Transforming a Desk Into Two Night Stands

8 Materials
$50
10 Hours
Advanced

I found an old, broken sewing machine desk at a local thrift store for $12. The sewing machine was missing and the top piece that covered the sewing machine when it was under the desk was missing, so it didn't even work as a plain, old desk. I thought if I could remove the broken middle part of the desk, I would have two end tables or night stands, and so began my next project.

This is the desk as I bought it. The two bottom drawers on either side were not the same size - the one on the left looks like two drawers, but it actually pulls out as one giant drawer. The right side drawers are all separate. So I knew right away, I was going to remove those drawers and make them open shelves.


The first step was to remove the middle section of the desk and the trim. After using a straight edge to mark the lines where I needed to cut out the middle, I used a circular saw to do the cutting. I also used a circular saw to remove the top trim. For the trim that was wrapped around the body of the night stands, I just kind of chiseled off those pieces.

I used wood filler to fill in all the holes and any big scratches, dents, etc. Then I used 120 grit sandpaper to do a quick sanding over everything.

My painting plan was to blend two different colors using a color wash technique and dry brushing. I started with a tan color, added some water to dilute the paint, stirred it really well, and then applied it as the base coat. Once I had one section done, I used a clean rag to lightly wipe away any excess - because it diluted with water, it was thin and a little more "drippy" than regular paint.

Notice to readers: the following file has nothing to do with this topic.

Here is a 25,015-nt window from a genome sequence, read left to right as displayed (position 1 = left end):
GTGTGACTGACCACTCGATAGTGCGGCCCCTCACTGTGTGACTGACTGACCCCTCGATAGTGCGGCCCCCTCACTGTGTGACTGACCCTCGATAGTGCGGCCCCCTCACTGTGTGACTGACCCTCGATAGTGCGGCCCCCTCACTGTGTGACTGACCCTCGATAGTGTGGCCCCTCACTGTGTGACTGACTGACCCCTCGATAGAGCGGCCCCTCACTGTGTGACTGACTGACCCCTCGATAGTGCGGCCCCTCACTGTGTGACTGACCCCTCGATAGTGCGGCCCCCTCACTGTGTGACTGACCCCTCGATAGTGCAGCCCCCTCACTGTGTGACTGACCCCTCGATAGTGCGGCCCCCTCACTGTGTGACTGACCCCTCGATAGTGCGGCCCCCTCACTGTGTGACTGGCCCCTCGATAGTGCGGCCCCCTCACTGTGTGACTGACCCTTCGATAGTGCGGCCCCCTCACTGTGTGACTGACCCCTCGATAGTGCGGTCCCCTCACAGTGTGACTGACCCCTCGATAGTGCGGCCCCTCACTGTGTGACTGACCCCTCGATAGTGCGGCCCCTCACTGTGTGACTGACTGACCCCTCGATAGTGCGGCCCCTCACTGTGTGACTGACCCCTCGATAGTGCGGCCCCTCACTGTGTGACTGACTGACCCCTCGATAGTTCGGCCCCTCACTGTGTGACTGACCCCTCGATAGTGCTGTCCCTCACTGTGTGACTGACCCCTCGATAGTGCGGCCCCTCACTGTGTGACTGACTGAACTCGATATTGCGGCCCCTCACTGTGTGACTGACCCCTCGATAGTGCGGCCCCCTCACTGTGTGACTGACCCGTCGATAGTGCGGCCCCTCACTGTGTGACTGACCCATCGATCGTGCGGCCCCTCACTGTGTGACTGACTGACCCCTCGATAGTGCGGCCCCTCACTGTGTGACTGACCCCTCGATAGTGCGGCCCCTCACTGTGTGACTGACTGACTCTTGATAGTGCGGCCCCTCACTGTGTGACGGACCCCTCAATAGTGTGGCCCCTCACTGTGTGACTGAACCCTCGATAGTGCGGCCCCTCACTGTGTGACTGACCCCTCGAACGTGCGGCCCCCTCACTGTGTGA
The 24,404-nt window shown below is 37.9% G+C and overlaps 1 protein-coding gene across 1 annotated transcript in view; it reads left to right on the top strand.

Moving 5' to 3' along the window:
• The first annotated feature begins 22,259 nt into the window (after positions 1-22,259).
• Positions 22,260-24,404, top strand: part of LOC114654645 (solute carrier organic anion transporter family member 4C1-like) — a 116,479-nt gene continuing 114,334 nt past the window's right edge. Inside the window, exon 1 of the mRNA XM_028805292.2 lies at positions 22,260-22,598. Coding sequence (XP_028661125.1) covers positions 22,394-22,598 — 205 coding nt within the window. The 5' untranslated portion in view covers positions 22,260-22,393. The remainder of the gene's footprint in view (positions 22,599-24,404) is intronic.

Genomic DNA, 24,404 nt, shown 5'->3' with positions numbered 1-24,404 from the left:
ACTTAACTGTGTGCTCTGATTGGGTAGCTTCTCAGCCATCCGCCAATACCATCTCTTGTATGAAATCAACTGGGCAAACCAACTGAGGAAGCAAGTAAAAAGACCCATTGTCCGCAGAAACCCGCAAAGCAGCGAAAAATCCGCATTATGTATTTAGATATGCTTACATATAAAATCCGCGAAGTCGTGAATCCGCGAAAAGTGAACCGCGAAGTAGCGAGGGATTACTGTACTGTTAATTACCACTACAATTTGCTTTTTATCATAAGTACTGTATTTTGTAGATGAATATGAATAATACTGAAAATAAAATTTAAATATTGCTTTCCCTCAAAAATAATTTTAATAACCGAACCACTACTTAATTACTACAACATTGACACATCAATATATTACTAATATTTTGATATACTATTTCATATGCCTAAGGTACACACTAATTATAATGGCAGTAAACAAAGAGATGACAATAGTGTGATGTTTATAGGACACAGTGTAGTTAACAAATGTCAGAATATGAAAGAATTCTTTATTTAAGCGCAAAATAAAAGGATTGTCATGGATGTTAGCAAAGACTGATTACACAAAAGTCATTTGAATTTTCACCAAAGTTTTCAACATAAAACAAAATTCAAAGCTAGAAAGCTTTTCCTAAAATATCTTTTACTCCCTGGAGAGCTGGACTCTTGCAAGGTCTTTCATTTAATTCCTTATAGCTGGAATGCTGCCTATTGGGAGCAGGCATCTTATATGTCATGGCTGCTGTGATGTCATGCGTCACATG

Then I used a dark gray paint for the dry brushing. I would get a little paint on the brush and then dab it on a paper towel. Then I used light, quick brush strokes to apply the color. I worked in small sections because I wanted to blend the paint before anything dried. To blend the paint, I used the same rag that was used to remove the excess tan color and I wiped over the gray streaks.

For the new trim, I wanted black metal to go around the top. So I picked up some aluminum corner moulding and used a miter saw to cut it at an angle, to create a frame that would fit around the top of each night stand.

For all of the metal pieces, including the trim, corner braces, and handles, I used a self-etching primer and then a textured spray paint for metals in a black color.



For the top coat, I used furniture wax. First, I brushed a layer of clear wax over everything. Then, to add a deeper, darker finish, I added black wax. I lightly brushed the black wax on top of the clear wax, then used a microfiber rag to blend the black wax into the clear wax.

I used liquid nails to apply the black metal trim. Then, as an added style piece and to make the trim extra secure, I added corner braces on each corner.

Here is the finished look.

The goal was to create night stands that would mimic the rustic/industrial style of a headboard. It isn't a perfect match, but I think they fit together nicely.

Before and after

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  1 question
  • Weazie Weazie on Nov 15, 2019

    Wow! What vision! What stage in the process did you paint the trim on the drawer fronts black and what did you use?

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